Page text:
The Lady Vol tip times this season have ranged from 11:30 a.m. to 9:05 p.m., so they would have been prepared for the early start, but assistant coach Dean Lockwood said the later time was preferable for this squad.
Tennessee tipped off early at Florida and needed overtime to tame the Gators.
"Honestly, I think we like the 1:30 with our team. We'll play whenever, but I think that's a little bit better," Lockwood said.
SENIOR STAND: Taber Spani has a tremendous sense of what each game means right now – every tip could be her last.
With that in mind the senior from Lee's Summit, Mo., spoke from the heart when talking to teammates last week.
"You only get to do this a certain amount of time," Spani said. "The hunger and the passion that I have to get to this team to a Final Four and to cement and solidify that transition from Pat (Summitt) to Holly (Warlick) and hopefully restore Tennessee to where we want to be, I think that is weighing a lot. And not in a bad way.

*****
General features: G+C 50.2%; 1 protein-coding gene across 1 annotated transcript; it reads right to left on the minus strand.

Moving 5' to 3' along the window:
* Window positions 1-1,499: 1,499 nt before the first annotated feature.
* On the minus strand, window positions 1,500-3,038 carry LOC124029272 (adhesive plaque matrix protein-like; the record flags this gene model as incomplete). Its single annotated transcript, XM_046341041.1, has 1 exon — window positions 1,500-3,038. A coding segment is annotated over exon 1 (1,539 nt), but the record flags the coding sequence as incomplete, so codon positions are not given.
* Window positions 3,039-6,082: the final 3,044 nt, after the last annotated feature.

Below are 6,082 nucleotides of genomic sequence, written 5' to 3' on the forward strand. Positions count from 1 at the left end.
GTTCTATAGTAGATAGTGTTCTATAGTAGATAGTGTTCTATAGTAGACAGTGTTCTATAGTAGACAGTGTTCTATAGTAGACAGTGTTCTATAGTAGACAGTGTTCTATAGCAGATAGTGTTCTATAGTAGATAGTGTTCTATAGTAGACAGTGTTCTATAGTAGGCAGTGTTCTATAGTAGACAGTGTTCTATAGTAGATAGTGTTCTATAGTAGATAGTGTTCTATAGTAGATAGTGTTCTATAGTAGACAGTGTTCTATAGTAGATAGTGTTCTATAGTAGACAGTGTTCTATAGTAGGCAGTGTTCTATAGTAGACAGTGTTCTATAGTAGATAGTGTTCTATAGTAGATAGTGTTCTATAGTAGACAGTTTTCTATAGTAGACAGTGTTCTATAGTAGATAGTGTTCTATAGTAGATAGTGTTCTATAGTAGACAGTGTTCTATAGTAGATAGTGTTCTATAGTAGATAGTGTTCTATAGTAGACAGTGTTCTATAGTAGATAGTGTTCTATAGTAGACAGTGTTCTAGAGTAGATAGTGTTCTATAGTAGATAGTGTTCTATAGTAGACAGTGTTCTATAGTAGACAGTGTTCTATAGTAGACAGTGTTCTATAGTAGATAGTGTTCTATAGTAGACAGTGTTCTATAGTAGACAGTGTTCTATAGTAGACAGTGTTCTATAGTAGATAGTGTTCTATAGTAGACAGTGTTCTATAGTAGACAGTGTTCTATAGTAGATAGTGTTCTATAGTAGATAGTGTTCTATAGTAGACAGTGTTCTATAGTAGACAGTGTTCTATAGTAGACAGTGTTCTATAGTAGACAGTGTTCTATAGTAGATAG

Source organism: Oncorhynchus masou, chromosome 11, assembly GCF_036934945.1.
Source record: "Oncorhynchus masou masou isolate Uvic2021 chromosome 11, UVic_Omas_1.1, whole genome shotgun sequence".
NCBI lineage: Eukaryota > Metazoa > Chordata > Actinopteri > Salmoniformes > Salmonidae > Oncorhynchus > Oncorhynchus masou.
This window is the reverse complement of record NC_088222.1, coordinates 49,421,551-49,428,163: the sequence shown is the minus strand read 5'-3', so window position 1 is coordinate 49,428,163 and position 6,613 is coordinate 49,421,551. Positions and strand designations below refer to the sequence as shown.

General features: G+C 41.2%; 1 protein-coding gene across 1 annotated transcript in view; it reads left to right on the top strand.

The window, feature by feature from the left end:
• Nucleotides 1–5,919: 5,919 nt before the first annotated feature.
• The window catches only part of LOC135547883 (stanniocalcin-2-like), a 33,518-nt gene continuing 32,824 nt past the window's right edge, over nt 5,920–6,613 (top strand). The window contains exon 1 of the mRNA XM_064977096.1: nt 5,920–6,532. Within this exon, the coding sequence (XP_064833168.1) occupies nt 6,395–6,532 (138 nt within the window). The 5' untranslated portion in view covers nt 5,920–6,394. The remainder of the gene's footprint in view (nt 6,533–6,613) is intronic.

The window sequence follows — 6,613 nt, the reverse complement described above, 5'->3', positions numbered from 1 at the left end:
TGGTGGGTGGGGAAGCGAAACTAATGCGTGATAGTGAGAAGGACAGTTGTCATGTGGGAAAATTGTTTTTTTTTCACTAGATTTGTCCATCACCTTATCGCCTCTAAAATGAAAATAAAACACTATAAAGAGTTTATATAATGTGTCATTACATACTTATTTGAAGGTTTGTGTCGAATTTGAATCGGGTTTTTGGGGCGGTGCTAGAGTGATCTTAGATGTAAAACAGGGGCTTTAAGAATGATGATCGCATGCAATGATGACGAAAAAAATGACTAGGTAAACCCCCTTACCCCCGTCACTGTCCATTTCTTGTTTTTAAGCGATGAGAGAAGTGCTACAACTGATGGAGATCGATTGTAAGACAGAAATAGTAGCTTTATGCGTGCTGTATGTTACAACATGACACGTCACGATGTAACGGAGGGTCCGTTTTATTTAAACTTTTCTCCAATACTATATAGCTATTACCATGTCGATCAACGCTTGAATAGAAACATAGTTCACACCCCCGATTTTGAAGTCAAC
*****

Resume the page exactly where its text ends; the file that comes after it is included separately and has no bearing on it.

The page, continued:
"It is at the very forefront of my mind. That's what I want to focus on. I want to take advantage of every moment to do that."
Fellow senior Kamiko Williams isn't the type to consider the big picture while she is still painting it. But Williams understands Spani's point of view.
"This is our last go-around," Williams said. "We don't want it to end. This is the freshmen's first time, and we don't want them to experience what we experienced our freshman year. You want to play all six games.
"People don't think we can do it, but we're here."
The pressure is not on Tennessee, except at home. The Lady Vols have never lost an NCAA tourney game in Knoxville. If they can safely get out of town to Oklahoma City, the expectations cease, and the pressure gauge releases.
"It is really not," Williams said. "We just have to take it a game at a time. Keep these babies focused."
"You have to have fun and understand that anything can happen," Spani said. "It is 40 minutes … ."